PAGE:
11 (b) (c) (d) Combinatorics 1. (+1 point) How many permutations are there of the words RANDOM IZE, ARBITRARY, and MASSACHUSETTS? 2. (+2 points) Use the formula ( ) n = r to prove algebraically that ( ) n + r 3. (+8 points) Prove as follows. First show (x + y) n = (x + y) n = n! r!(n r)! ( ) n = r + 1 k=0 ( ) n + 1 r + 1 ( ) n x k y n k k C k x k y n k (1) k=0 where C k are some constant coefficients, i.e. in the product (x + y) n, all the terms are of the form x k y n k for some k. Now, show that ( ) n C k = k as follows. In equation (1), fix y to be a constant and take the derivative with respect to x k times; then fix x and take the derivative with respect to y (n k) times. Show that the only term that remains is the one where the power of x is k and the power of y is n k, and C k is as above. 11
Taylor and Maclaurin Series
Taylor and Maclaurin Series In the preceding section we were able to find power series representations for a certain restricted class of functions. Here we investigate more general problems: Which functions
More informationMATH 2300 review problems for Exam 3 ANSWERS
MATH 300 review problems for Exam 3 ANSWERS. Check whether the following series converge or diverge. In each case, justify your answer by either computing the sum or by by showing which convergence test
More informationSome Notes on Taylor Polynomials and Taylor Series
Some Notes on Taylor Polynomials and Taylor Series Mark MacLean October 3, 27 UBC s courses MATH /8 and MATH introduce students to the ideas of Taylor polynomials and Taylor series in a fairly limited
More informationTaylor Polynomials and Taylor Series Math 126
Taylor Polynomials and Taylor Series Math 26 In many problems in science and engineering we have a function f(x) which is too complicated to answer the questions we d like to ask. In this chapter, we will
More informationSequences and Series
Sequences and Series Consider the following sum: 2 + 4 + 8 + 6 + + 2 i + The dots at the end indicate that the sum goes on forever. Does this make sense? Can we assign a numerical value to an infinite
More informationcorrectchoice plot f(x) and draw an approximate tangent line at x = a and use geometry to estimate its slope comment The choices were:
Topic 1 2.1 mode MultipleSelection text How can we approximate the slope of the tangent line to f(x) at a point x = a? This is a Multiple selection question, so you need to check all of the answers that
More informationLectures 56: Taylor Series
Math 1d Instructor: Padraic Bartlett Lectures 5: Taylor Series Weeks 5 Caltech 213 1 Taylor Polynomials and Series As we saw in week 4, power series are remarkably nice objects to work with. In particular,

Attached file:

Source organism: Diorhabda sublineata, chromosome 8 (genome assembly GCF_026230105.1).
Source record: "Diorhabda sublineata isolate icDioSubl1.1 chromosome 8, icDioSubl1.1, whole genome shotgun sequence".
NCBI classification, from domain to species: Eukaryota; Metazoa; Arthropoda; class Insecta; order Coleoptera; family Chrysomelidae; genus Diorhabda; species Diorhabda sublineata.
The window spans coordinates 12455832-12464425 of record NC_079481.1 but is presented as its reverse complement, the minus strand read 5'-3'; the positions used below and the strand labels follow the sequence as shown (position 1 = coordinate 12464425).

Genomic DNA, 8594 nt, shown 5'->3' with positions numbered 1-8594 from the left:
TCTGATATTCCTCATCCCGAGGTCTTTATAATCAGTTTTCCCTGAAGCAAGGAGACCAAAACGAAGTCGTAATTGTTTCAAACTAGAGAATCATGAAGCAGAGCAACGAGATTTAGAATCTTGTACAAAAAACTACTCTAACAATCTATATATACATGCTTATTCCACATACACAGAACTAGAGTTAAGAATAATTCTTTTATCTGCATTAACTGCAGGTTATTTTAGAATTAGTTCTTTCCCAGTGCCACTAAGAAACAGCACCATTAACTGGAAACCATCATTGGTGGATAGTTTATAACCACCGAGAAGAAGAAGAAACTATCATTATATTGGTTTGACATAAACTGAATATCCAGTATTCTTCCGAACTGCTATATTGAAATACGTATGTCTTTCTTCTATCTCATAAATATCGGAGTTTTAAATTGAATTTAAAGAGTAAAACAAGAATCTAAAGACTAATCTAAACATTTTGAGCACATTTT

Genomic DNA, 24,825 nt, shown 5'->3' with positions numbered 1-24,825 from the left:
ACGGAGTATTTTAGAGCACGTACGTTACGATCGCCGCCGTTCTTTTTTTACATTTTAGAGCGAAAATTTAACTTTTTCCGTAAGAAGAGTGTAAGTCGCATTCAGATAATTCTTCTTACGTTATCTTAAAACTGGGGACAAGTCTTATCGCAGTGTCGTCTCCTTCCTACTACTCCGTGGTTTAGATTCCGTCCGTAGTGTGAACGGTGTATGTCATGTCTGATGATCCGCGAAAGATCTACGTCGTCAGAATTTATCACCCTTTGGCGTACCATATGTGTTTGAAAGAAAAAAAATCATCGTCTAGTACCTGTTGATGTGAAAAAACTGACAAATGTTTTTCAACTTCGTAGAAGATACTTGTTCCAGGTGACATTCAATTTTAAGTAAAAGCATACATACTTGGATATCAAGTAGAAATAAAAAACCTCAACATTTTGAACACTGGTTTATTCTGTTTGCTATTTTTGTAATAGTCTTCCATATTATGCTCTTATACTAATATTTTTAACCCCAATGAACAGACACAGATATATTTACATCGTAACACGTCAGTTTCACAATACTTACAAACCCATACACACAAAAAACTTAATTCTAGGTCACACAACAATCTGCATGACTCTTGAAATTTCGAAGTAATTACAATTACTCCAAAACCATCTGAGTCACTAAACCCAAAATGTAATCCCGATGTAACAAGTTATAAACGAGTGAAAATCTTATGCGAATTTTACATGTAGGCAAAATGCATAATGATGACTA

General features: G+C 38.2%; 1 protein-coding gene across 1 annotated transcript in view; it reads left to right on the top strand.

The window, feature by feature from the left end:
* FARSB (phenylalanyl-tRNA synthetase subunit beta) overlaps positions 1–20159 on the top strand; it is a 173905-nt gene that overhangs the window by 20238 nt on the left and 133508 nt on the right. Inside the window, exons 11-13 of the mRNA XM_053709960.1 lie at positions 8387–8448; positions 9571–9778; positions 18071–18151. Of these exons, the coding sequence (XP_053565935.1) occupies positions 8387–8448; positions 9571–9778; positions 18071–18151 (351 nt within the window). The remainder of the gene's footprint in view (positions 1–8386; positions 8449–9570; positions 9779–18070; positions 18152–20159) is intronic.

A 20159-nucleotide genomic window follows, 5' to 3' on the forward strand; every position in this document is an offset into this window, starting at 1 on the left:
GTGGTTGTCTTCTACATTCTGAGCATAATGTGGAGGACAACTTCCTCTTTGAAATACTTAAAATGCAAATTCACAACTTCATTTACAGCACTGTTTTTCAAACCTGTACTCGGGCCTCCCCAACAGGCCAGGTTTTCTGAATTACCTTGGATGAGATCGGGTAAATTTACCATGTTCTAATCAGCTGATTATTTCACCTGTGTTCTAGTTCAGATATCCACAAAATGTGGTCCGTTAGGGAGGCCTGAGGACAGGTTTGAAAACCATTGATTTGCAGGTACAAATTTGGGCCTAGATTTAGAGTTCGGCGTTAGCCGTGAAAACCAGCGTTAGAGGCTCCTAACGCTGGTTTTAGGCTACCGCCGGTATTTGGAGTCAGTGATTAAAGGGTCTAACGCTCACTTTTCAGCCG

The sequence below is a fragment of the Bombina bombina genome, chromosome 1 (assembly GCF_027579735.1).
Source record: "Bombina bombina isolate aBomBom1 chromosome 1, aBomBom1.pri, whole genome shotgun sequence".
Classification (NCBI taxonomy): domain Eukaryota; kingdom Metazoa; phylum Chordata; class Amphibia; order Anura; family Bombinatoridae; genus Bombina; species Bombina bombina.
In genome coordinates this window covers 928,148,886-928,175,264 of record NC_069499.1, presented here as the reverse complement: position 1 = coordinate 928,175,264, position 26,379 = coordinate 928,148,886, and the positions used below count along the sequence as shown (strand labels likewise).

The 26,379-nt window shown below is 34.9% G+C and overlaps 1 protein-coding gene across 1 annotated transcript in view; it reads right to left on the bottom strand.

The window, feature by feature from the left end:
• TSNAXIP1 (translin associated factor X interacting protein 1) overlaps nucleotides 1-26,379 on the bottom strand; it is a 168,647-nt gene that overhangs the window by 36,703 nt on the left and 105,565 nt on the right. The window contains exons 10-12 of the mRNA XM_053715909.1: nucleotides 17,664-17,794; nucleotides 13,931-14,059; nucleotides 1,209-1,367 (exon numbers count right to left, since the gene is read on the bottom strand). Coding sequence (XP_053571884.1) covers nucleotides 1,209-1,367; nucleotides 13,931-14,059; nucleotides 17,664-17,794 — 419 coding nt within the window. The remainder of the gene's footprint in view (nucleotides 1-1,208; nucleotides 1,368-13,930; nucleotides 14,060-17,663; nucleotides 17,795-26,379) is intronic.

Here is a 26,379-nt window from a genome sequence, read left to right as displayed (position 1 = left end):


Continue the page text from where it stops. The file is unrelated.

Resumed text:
More informationAn important theme in this book is to give constructive definitions of mathematical objects. Thus, for instance, if you needed to evaluate.
Chapter 10 Series and Approximations An important theme in this book is to give constructive definitions of mathematical objects. Thus, for instance, if you needed to evaluate 1 0 e x2 dx, you could set
More informationLearning Objectives for Math 165
Learning Objectives for Math 165 Chapter 2 Limits Section 2.1: Average Rate of Change. State the definition of average rate of change Describe what the rate of change does and does not tell us in a given
More informationMATH 132: CALCULUS II SYLLABUS
MATH 32: CALCULUS II SYLLABUS Prerequisites: Successful completion of Math 3 (or its equivalent elsewhere). Math 27 is normally not a sufficient prerequisite for Math 32. Required Text: Calculus: Early
More informationReview Solutions MAT V1102. 1. (a) If u = 4 x, then du = dx. Hence, substitution implies 1. dx = du = 2 u + C = 2 4 x + C.
Review Solutions MAT V. (a) If u 4 x, then du dx. Hence, substitution implies dx du u + C 4 x + C. 4 x u (b) If u e t + e t, then du (e t e t )dt. Thus, by substitution, we have e t e t dt e t + e t u
More information2 Integrating Both Sides
2 Integrating Both Sides So far, the only general method we have for solving differential equations involves equations of the form y = f(x), where f(x) is any function of x. The solution to such an equation
More informationStudent Performance Q&A:
Student Performance Q&A: AP Calculus AB and Calculus BC FreeResponse Questions The following comments on the freeresponse questions for AP Calculus AB and Calculus BC were written by the Chief Reader,
More informationThe Method of Partial Fractions Math 121 Calculus II Spring 2015
Rational functions. as The Method of Partial Fractions Math 11 Calculus II Spring 015 Recall that a rational function is a quotient of two polynomials such f(x) g(x) = 3x5 + x 3 + 16x x 60. The method
More informationTOPIC 3: CONTINUITY OF FUNCTIONS
TOPIC 3: CONTINUITY OF FUNCTIONS. Absolute value We work in the field of real numbers, R. For the study of the properties of functions we need the concept of absolute value of a number. Definition.. Let
More informationUndergraduate Notes in Mathematics. Arkansas Tech University Department of Mathematics
Undergraduate Notes in Mathematics Arkansas Tech University Department of Mathematics An Introductory Single Variable Real Analysis: A Learning Approach through Problem Solving Marcel B. Finan c All Rights
More information1 if 1 x 0 1 if 0 x 1
Chapter 3 Continuity In this chapter we begin by defining the fundamental notion of continuity for real valued functions of a single real variable. When trying to decide whether a given function is or
More information1 Lecture: Integration of rational functions by decomposition
Lecture: Integration of rational functions by decomposition into partial fractions Recognize and integrate basic rational functions, except when the denominator is a power of an irreducible quadratic.